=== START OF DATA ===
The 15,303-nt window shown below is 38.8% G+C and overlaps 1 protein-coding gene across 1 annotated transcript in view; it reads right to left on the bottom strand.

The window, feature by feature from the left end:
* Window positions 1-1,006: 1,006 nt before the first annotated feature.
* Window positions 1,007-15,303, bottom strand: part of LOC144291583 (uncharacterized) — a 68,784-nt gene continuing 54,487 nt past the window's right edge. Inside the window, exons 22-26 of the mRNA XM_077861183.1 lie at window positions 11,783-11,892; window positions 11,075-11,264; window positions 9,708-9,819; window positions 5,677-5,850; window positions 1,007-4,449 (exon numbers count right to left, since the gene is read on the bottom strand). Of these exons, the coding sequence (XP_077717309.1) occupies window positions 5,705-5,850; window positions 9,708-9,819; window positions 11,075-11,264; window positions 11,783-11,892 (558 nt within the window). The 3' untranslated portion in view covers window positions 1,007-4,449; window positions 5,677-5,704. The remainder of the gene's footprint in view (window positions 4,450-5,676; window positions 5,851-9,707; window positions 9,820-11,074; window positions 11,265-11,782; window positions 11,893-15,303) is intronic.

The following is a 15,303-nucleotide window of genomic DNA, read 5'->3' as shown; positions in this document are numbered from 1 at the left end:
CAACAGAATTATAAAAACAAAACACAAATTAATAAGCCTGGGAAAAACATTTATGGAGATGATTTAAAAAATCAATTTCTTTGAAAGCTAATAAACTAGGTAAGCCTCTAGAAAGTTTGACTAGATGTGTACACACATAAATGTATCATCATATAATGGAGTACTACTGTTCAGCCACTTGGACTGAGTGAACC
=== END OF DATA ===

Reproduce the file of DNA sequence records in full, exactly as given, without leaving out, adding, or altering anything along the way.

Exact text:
The 15,303-nt window shown below is 38.8% G+C and overlaps 1 protein-coding gene across 1 annotated transcript in view; it reads right to left on the bottom strand.

The window, feature by feature from the left end:
* Window positions 1-1,006: 1,006 nt before the first annotated feature.
* Window positions 1,007-15,303, bottom strand: part of LOC144291583 (uncharacterized) — a 68,784-nt gene continuing 54,487 nt past the window's right edge. Inside the window, exons 22-26 of the mRNA XM_077861183.1 lie at window positions 11,783-11,892; window positions 11,075-11,264; window positions 9,708-9,819; window positions 5,677-5,850; window positions 1,007-4,449 (exon numbers count right to left, since the gene is read on the bottom strand). Of these exons, the coding sequence (XP_077717309.1) occupies window positions 5,705-5,850; window positions 9,708-9,819; window positions 11,075-11,264; window positions 11,783-11,892 (558 nt within the window). The 3' untranslated portion in view covers window positions 1,007-4,449; window positions 5,677-5,704. The remainder of the gene's footprint in view (window positions 4,450-5,676; window positions 5,851-9,707; window positions 9,820-11,074; window positions 11,265-11,782; window positions 11,893-15,303) is intronic.

The following is a 15,303-nucleotide window of genomic DNA, read 5'->3' as shown; positions in this document are numbered from 1 at the left end:
CAACAGAATTATAAAAACAAAACACAAATTAATAAGCCTGGGAAAAACATTTATGGAGATGATTTAAAAAATCAATTTCTTTGAAAGCTAATAAACTAGGTAAGCCTCTAGAAAGTTTGACTAGATGTGTACACACATAAATGTATCATCATATAATGGAGTACTACTGTTCAGCCACTTGGACTGAGTGAACC